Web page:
The Tim Tebow era in New York has come to an expected close.
The former Florida quarterback was released by the Jets on Monday morning, according to a release from the organization. The move leaves the professional future of the 2007 Heisman Trophy winner in doubt, as most NFL teams either have their quarterback positions solidified or have a corps of signal-callers already under contract.
So, what happened? Why has Tebow failed as a quarterback at the professional level after leaving Florida as one of the most decorated quarterbacks of the modern era?
First and foremost, the system Tebow ran at Florida under former head coach Urban Meyer simply didn't prepare him to play quarterback at the next level.
Meyer had been successful with quarterbacks, particularly with former Utah quarterback Alex Smith. But Tebow's offense at Florida was different. It wasn't just the spread option with Tebow under center; it was the spread option with a focus on the power running game of the quarterback.
Not many quarterbacks are capable of running that kind of system. Meyer wisely recognized what he had in Tebow and adapted his system accordingly.
His efficiency was the key to his success.
Tebow finished in the top five nationally in passing efficiency in each of his three years as the starter at Florida (2007-09), due in large part to the threat he posed as a running back. He averaged 4.26 yards per carry, with the majority of those yards being tough, between-the-tackles yards that are typically handled by a power running back.
Safeties had to respect his ability to play ground-and-pound as a rusher. That drew them up to the line of scrimmage and kept cornerbacks honest, which created wide-open passing lanes for Tebow and minimized the impact of his slow delivery and faulty mechanics as a passer.
But that approach just didn't translate to the NFL.
Quarterbacks can't take the pounding delivered by the bigger, faster and stronger front sevens in the NFL. What's more, general managers don't want to invest millions of dollars in quarterbacks who willingly seek contact, especially quarterbacks who struggle grasping the timing and tight passing windows in the NFL.
For Tebow to be successful long term in the NFL, an organization would have to commit to him, adapt its offense to accentuate his strengths and build a roster accordingly.
It's hard to find a running back who wants to play in a system in which the quarterback gets 15 or so designed carries a game. It's hard to sign wide receivers who know that, more times than not, they're going to be used as possession receivers rather than home run hitters.
Denver did it temporarily during its run to the NFL playoffs in 2011. But that wasn't the direction it wanted to go long term—not with Peyton Manning on the market, at least.
Tebow's mechanics have long been a sore spot. His delivery is slow, his footwork is sloppy at times, and his lower body doesn't do much to stabilize him during the throw.
He didn't regress in the pros; he just didn't evolve.
Tebow himself even recognized his shortcomings before his senior year in college, working on his delivery and mechanics with then-quarterbacks coach Scot Loeffler, according Jeremy Fowler of the Orlando Sentinel.
[Loeffler's] worked more so on my footwork and some of the drops, and the hitches off those drops....I think he will really help me. It's not too much throwing mechanics, more footwork and body position.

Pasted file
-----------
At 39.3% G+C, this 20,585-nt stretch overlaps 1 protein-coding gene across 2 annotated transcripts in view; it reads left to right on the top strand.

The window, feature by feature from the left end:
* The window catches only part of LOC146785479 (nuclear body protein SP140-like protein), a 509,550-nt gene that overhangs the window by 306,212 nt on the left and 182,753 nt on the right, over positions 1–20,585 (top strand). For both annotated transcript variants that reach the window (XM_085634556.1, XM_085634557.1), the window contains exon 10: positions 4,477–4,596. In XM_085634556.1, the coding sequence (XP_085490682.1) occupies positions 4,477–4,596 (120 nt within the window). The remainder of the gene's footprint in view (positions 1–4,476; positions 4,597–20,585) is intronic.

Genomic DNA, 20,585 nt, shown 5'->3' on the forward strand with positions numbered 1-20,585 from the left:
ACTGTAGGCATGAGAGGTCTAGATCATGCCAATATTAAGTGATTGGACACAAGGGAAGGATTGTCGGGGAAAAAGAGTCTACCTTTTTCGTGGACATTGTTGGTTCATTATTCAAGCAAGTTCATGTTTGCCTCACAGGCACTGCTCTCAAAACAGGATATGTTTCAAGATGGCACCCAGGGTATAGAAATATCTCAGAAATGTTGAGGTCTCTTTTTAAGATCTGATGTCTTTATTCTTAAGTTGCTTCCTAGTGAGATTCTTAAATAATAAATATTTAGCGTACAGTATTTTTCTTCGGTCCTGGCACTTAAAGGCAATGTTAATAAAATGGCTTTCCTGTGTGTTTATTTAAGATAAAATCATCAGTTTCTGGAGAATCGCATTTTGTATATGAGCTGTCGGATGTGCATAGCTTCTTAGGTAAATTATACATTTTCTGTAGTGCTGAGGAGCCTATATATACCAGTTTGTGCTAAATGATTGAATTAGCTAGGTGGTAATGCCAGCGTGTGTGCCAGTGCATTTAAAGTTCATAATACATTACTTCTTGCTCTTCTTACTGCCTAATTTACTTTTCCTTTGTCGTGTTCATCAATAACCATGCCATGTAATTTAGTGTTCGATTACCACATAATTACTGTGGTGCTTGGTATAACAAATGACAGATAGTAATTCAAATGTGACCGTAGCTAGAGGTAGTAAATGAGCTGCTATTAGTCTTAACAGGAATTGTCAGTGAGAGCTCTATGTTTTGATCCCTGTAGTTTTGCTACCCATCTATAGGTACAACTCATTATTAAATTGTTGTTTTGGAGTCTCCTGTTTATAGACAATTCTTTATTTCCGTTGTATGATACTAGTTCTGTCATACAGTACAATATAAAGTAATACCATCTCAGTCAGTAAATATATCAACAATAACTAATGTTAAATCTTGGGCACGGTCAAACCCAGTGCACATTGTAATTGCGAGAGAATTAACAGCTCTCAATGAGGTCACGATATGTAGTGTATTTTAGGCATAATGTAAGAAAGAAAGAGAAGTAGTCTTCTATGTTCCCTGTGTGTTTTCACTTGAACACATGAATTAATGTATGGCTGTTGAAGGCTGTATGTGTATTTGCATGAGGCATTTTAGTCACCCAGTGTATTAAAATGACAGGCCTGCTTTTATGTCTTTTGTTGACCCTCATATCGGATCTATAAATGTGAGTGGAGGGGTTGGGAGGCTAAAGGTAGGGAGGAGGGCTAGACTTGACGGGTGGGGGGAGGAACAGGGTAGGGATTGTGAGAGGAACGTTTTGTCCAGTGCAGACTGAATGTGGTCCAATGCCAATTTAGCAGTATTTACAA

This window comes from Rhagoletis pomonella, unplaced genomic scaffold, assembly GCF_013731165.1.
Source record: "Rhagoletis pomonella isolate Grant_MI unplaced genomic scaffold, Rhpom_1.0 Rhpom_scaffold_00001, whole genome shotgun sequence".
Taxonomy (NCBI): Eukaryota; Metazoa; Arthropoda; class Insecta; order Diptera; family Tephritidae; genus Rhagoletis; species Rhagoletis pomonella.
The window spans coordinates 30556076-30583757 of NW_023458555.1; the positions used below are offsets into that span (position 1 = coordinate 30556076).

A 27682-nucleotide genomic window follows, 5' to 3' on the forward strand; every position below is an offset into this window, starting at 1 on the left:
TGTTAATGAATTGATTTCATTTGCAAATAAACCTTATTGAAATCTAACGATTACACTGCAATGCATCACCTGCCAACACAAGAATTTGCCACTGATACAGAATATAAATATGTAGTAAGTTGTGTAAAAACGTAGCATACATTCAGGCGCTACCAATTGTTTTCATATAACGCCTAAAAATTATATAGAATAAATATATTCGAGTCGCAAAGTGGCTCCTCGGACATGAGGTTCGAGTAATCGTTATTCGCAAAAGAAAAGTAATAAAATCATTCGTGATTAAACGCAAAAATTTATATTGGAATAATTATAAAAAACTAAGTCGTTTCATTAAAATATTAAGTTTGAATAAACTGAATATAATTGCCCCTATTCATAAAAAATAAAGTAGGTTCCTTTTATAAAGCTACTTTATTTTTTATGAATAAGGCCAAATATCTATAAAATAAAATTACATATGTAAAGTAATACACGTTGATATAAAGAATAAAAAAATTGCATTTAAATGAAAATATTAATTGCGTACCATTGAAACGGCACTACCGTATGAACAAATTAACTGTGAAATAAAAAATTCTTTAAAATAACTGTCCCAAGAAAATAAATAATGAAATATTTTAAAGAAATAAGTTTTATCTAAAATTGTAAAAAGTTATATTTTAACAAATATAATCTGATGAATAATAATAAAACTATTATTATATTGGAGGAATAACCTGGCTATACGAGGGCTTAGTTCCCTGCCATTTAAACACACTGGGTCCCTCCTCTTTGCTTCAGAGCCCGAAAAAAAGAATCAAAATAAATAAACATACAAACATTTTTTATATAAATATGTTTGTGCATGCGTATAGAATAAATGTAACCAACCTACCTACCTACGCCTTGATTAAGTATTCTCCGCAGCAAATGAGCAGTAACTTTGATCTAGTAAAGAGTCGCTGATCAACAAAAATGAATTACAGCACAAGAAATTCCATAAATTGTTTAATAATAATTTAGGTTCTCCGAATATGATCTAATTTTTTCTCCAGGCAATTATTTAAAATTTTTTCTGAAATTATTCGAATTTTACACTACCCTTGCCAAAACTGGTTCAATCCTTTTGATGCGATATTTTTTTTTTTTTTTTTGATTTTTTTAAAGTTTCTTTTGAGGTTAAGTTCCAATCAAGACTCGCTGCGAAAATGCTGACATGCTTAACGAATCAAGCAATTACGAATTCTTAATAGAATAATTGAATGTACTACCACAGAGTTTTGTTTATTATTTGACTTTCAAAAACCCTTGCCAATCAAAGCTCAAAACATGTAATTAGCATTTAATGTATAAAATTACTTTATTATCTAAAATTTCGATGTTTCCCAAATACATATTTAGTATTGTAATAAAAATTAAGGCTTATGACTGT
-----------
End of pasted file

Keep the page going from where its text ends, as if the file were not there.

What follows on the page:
But in reality, it didn't matter. Not in Florida's offense.
Even as a senior, Tebow's mechanics didn't change all that much. He was comfortable doing what Meyer's scheme asked him to do and got the ball in the proper place at the proper time.
It's all about comfort, and Tebow's comfort in his motion and mechanics was enough to get him to the NFL. But his inability to adapt while achieving similar results is ultimately what has prevented him from sticking in the NFL.
When he tried to evolve, he became less effective.
At that point, why bother? The window to be a successful NFL player is short, and the likelihood of Tebow going through a total mechanical overhaul and finding a team to take a chance on him is smaller than sticking to what got him there.
Tebow, for the most part, dominated the nation's toughest football conference. Typically, that's a compliment to any player. In Tebow's case, though, it was also a detriment because it prevented him from evolving as a passer.
Tebow and the Florida coaching staff recognized that playing grown-man football with Tebow was the path of least resistance. Why get cute on 3rd-and-4 when you know Tebow could get those tough yards against front sevens that simply couldn't stop him?
There's no reason to.
He was a grown man playing big-boy football against young men attempting to do the same. Even in the SEC, that's a mismatch.
Florida recognized that college defenses simply weren't capable of consistently stopping a power rushing attack out of the spread with a quarterback who was willing and able to play a variety of roles.
Tebow is an example of all that is right and wrong in sports today.
He achieved ultimate success as a college player doing what he's done his entire life, under a head coach in Urban Meyer who was willing and able to build his system around the strengths of his quarterback.
He found that luxury in Denver for a brief period in 2011 with John Fox, leading the Broncos into the playoffs and over the Steelers in the Wild Card Round.
Ultimately, though, the NFL was too stubborn for Tebow, and he wasn't flexible enough for the NFL.
Such is life.
What we found out along the way, though, was that Tebow had what it took to elevate the Florida program to near-dynasty status in the toughest college football conference in America.
If that's his legacy as a football player, it's not a bad legacy to have.